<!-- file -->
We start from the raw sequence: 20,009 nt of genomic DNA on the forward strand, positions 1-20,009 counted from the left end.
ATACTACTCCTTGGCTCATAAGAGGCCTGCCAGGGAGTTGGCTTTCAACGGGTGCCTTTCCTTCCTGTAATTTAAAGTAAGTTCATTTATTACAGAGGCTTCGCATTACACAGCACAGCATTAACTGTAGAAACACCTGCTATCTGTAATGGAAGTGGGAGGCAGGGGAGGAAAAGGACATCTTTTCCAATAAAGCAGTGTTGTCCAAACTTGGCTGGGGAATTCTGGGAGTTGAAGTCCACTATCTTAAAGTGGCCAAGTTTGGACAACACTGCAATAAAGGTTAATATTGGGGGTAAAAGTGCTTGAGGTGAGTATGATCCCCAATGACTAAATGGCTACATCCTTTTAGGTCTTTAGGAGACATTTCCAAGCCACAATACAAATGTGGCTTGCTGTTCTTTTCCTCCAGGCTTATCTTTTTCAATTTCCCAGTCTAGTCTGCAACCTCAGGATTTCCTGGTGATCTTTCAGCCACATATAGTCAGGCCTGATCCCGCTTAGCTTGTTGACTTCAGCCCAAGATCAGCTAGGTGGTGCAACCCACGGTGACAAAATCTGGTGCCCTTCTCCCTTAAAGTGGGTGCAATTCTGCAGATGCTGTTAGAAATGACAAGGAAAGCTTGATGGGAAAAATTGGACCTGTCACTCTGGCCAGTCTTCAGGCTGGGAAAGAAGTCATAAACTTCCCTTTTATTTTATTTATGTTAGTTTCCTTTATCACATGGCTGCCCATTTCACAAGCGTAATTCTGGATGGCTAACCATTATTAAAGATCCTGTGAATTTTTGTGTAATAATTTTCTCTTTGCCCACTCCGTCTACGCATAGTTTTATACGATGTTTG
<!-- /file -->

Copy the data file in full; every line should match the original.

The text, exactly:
We start from the raw sequence: 20,009 nt of genomic DNA on the forward strand, positions 1-20,009 counted from the left end.
ATACTACTCCTTGGCTCATAAGAGGCCTGCCAGGGAGTTGGCTTTCAACGGGTGCCTTTCCTTCCTGTAATTTAAAGTAAGTTCATTTATTACAGAGGCTTCGCATTACACAGCACAGCATTAACTGTAGAAACACCTGCTATCTGTAATGGAAGTGGGAGGCAGGGGAGGAAAAGGACATCTTTTCCAATAAAGCAGTGTTGTCCAAACTTGGCTGGGGAATTCTGGGAGTTGAAGTCCACTATCTTAAAGTGGCCAAGTTTGGACAACACTGCAATAAAGGTTAATATTGGGGGTAAAAGTGCTTGAGGTGAGTATGATCCCCAATGACTAAATGGCTACATCCTTTTAGGTCTTTAGGAGACATTTCCAAGCCACAATACAAATGTGGCTTGCTGTTCTTTTCCTCCAGGCTTATCTTTTTCAATTTCCCAGTCTAGTCTGCAACCTCAGGATTTCCTGGTGATCTTTCAGCCACATATAGTCAGGCCTGATCCCGCTTAGCTTGTTGACTTCAGCCCAAGATCAGCTAGGTGGTGCAACCCACGGTGACAAAATCTGGTGCCCTTCTCCCTTAAAGTGGGTGCAATTCTGCAGATGCTGTTAGAAATGACAAGGAAAGCTTGATGGGAAAAATTGGACCTGTCACTCTGGCCAGTCTTCAGGCTGGGAAAGAAGTCATAAACTTCCCTTTTATTTTATTTATGTTAGTTTCCTTTATCACATGGCTGCCCATTTCACAAGCGTAATTCTGGATGGCTAACCATTATTAAAGATCCTGTGAATTTTTGTGTAATAATTTTCTCTTTGCCCACTCCGTCTACGCATAGTTTTATACGATGTTTG